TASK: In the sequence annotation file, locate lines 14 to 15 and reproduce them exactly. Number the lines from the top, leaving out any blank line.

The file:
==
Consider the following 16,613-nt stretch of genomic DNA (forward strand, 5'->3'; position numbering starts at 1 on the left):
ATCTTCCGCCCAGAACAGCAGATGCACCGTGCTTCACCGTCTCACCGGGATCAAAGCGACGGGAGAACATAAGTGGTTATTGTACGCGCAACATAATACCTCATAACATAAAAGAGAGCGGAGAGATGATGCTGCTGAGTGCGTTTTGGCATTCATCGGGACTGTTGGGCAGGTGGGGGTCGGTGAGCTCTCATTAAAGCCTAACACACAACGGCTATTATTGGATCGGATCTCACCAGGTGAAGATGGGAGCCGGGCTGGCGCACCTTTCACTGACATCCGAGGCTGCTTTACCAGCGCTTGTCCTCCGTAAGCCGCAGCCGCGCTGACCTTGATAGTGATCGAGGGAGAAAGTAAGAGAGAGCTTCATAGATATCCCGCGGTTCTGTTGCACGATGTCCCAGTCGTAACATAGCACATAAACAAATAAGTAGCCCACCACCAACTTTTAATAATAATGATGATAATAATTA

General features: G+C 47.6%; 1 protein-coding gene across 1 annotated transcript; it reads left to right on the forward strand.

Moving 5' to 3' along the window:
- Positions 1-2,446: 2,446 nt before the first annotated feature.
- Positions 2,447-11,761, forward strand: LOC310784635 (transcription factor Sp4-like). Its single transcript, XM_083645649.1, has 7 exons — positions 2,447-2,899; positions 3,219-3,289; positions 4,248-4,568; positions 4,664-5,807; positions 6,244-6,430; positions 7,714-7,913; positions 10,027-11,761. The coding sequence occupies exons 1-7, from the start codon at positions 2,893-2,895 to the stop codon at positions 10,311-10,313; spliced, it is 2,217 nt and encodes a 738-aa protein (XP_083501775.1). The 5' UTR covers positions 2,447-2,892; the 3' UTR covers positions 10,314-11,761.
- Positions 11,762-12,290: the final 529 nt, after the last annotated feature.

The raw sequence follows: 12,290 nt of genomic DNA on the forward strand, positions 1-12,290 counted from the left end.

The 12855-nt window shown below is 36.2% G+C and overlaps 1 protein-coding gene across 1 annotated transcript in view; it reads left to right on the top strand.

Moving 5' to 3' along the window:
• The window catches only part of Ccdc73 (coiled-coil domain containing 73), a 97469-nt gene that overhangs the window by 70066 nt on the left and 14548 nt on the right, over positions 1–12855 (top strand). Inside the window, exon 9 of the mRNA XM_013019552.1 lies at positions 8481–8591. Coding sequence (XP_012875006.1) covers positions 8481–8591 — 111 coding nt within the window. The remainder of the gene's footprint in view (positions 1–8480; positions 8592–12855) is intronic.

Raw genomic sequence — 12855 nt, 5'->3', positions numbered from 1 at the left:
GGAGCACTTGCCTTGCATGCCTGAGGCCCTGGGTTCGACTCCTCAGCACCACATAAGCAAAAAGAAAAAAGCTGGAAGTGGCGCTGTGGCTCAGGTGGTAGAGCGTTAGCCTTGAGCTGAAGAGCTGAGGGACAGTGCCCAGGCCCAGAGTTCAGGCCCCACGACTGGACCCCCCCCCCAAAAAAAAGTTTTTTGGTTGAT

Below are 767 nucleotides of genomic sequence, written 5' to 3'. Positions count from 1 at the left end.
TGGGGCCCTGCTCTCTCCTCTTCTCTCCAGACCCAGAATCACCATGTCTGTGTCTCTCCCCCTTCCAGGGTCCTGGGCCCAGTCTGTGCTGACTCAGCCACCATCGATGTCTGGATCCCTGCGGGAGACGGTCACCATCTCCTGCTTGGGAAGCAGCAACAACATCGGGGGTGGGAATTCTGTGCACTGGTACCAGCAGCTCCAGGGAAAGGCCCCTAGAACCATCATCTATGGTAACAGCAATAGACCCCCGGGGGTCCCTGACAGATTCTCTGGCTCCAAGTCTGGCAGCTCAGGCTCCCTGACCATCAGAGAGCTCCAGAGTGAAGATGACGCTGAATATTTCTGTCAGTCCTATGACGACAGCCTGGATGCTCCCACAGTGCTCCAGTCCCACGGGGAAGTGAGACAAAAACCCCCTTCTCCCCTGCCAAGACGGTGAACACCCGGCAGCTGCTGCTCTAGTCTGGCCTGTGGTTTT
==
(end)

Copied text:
Below are 767 nucleotides of genomic sequence, written 5' to 3'. Positions count from 1 at the left end.
TGGGGCCCTGCTCTCTCCTCTTCTCTCCAGACCCAGAATCACCATGTCTGTGTCTCTCCCCCTTCCAGGGTCCTGGGCCCAGTCTGTGCTGACTCAGCCACCATCGATGTCTGGATCCCTGCGGGAGACGGTCACCATCTCCTGCTTGGGAAGCAGCAACAACATCGGGGGTGGGAATTCTGTGCACTGGTACCAGCAGCTCCAGGGAAAGGCCCCTAGAACCATCATCTATGGTAACAGCAATAGACCCCCGGGGGTCCCTGACAGATTCTCTGGCTCCAAGTCTGGCAGCTCAGGCTCCCTGACCATCAGAGAGCTCCAGAGTGAAGATGACGCTGAATATTTCTGTCAGTCCTATGACGACAGCCTGGATGCTCCCACAGTGCTCCAGTCCCACGGGGAAGTGAGACAAAAACCCCCTTCTCCCCTGCCAAGACGGTGAACACCCGGCAGCTGCTGCTCTAGTCTGGCCTGTGGTTTT